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Wine Gone Bad

With the holiday season just barely in our rear view, no one needs to be reminded that modern life moves very very fast-- and in a world where instant gratification is the norm and patience is not the most touted virtue, most wine is consumed well before its time. While it's true that most wine on the market is meant to be consumed in the first year of its life, many of the most 'highly rated' and interesting wines require years of bottle aging before they truly open up, and most people just don't have the time or money to commit to the endeavor. Of course, you could buy your wine from a collector who no doubt has any number of fantastic vintages in his cellar-- but alas, market price on the older stuff is insanely high, and you can never completely vouchsafe the conditions under which that bottle has been kept. No, if you are hankering for that old wine taste but haven't laid your plans 20 years in advance, your best bet is a wine thats been maderized-- a wine gone bad.


Jonesy_2

Wine in a bottle does not exist in a vacuum. Whether topped with cork or a screw-top or dispensed from a box, all closures allow for a tiny amount of air to enter and leave the container. It is this chemical interaction with the air that allows a wine which has been kept at the right temperature to age gracefully for years. If that temperature is too high, however, or the wine is allowed to much exposure to the air, the whole process occurs way too quickly, bacteria begin to grow, the wine breaks down, and one is left with a rather expensive bottle of vinegar. The same is true during production, so a winemaker must be diligent in maintaining the proper temperature throughout his facility. Excessive heat and oxygen are bad-- most of the time. If however, our hypothetical winemaker uses a lot of heat and exposes the nascent wine to a lot of oxygen, something magical happens-- he has made pre-aged wine!


Dark

This in a nutshell is the process of maderizition, or the deliberate exposure of wine to heat and air over long periods of time. Like silly putty, the popsicle, and other great discoveries, the process was discovered by accident when 17th century sailors found that the wine they picked up on the tiny island of Madeira (namesake of the process) tasted much better after a months long trek through the tropics than it did fresh in port. Believing the wine affected by the motion of the ship and not simply the heat, merchants began to send their wine on tropical voyages simply to have it return in a more potable condition. Nowadays producers are more keen on sedentary heating methods, which yield a similar effect.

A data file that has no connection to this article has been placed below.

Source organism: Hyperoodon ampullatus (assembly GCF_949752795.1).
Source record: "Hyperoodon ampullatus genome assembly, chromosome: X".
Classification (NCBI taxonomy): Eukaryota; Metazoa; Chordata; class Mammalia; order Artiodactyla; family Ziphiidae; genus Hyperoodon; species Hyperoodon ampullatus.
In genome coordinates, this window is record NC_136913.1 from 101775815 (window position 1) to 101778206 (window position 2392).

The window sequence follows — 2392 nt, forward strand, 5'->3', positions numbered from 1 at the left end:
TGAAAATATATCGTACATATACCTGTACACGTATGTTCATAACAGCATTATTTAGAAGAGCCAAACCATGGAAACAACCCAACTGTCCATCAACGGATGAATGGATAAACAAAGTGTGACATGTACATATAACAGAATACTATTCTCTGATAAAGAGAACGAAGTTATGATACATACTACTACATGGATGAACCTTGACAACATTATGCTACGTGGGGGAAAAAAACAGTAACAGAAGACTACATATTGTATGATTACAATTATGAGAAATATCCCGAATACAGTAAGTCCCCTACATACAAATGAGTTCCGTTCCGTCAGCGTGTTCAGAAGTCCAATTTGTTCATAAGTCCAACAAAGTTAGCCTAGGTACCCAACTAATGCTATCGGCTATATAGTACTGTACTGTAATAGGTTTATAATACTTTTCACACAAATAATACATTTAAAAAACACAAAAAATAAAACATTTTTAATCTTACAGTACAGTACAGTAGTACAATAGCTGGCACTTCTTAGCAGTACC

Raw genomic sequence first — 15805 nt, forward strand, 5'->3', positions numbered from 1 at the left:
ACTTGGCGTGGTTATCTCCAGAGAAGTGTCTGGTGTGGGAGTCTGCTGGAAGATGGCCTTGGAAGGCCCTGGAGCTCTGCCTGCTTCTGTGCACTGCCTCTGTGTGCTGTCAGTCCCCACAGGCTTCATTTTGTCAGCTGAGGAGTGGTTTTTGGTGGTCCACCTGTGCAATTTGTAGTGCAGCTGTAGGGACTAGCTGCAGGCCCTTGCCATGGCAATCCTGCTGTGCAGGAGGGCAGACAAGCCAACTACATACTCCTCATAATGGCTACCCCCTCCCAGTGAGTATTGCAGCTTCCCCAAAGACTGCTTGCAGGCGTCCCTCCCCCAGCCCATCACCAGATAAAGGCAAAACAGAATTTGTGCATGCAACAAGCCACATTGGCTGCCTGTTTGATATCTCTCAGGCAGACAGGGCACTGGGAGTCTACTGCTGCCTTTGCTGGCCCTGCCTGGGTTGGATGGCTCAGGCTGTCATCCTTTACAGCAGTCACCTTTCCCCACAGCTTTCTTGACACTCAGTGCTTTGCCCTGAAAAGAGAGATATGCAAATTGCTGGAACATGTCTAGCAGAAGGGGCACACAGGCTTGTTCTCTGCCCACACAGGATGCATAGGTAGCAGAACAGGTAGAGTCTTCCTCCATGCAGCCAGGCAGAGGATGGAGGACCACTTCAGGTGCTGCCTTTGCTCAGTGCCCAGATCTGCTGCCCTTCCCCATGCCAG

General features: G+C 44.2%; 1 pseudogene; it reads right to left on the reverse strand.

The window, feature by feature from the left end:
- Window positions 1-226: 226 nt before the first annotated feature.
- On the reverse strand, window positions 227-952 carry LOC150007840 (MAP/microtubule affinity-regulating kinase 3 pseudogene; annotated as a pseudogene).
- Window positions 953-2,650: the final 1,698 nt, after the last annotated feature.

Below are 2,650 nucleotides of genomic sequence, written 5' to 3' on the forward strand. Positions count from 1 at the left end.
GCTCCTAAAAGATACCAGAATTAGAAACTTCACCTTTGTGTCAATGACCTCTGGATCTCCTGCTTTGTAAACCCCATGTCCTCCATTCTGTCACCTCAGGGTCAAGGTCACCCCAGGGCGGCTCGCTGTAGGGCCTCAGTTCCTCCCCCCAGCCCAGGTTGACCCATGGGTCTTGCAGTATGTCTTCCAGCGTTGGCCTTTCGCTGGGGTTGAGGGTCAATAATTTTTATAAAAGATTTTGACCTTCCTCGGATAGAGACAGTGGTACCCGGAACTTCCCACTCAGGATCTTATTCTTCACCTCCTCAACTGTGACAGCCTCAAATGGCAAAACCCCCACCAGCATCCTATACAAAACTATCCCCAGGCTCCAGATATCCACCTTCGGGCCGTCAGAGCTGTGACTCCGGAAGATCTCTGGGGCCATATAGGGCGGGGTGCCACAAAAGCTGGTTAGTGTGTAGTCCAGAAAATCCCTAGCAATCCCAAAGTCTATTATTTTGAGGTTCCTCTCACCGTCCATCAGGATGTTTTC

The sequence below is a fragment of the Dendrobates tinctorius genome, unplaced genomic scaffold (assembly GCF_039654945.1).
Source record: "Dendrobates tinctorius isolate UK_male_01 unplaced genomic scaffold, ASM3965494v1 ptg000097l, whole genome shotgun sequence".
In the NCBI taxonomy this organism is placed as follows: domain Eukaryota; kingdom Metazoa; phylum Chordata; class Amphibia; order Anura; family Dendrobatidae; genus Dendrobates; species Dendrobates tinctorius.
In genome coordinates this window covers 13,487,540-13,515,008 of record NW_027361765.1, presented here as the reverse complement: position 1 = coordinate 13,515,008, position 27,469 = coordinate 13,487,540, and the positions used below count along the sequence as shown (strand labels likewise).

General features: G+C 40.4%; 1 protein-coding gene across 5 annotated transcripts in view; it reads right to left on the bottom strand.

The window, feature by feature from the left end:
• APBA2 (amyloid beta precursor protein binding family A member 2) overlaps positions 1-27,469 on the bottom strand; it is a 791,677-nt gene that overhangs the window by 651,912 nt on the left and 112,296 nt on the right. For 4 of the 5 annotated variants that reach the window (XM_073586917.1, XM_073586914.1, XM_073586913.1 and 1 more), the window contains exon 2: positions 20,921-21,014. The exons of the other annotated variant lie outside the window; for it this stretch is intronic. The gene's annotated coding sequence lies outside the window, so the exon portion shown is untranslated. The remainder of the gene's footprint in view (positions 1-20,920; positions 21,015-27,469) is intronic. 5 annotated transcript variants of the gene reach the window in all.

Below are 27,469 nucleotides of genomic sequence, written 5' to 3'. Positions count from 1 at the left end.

Wines given this treatment will take on a dark amber or golden tone, depending on the grapes used and the exact method employed. Most are fortified wines-- meaning they have had brandy added during fermentation-- and are therefor quite strong in alcohol, ranging 18-20% in most cases. Most are sweet, in the case of Cream Sherry or Tawny Port, but there are several bone dry examples from both Spain and Madeira. In varying degrees all posses a rich, caramelized, borderline-burnt characteristic indicative of the process. Depending on the level of sweetness, they run a surprisingly wide field of food pairings: try a medium dry wine such as a Bual Madeira or a Amontillado Sherry with nuttyPearmund desserts or simple biscotti; dry offerings like Fino Sherry pair very well with cream based seafood chowders and other thick soups; sweeter wines like Tawny Port and Cream Sherry have the strength and sweetness to stand up to even the most rich chocolate cake, and certain of the latter are brilliant over ice cream!


Maderized wine does indeed taste old, and that is part of the reason it is rather out of fashion-- therefore, supply may be short, but prices are superb. The Trevor Jones Jonesy Port is a wonderful value at about $10-- this Australian answer to the Portuguese classic contains wine over 45 years old! As with all things Australian the fruit takes the driver's seat, but look for caramel on the finish accompanied by herb and cinnamon spice. To experience the full range Sherry has to offer seek out the wines of Lustau-- they produce everything from a bone dry Fino to the absolutely sweetest wine (the East India Solera) I have ever tasted, and are very well priced in the $14-$25+ range. Madeira, the most quintessential of maderized wine, is a bit thin on the ground-- however, a few producers have a pretty good presence in the DC market. Leacock's 10 year Bual (about $40) is a great medium dry wine with a fantastic viscous texture; consider putting a dash in your seafood bisque, as it will add that delicious nutty character in a way that a cheap alternative just can't replicate.


Finally, if you like to buy local, Pearmund Winery produces an esoteric, unfortified wine called Vin de Sol. Hearkening back to the early days of Sherry, this wine is actually exposed to direct sunlight in glass pipes for months before bottling-- it is dry, almost bitter, with a raisiny/molassasy finish, full but not syrupy body, and surprising acidity. It is available at the winery for around $20.

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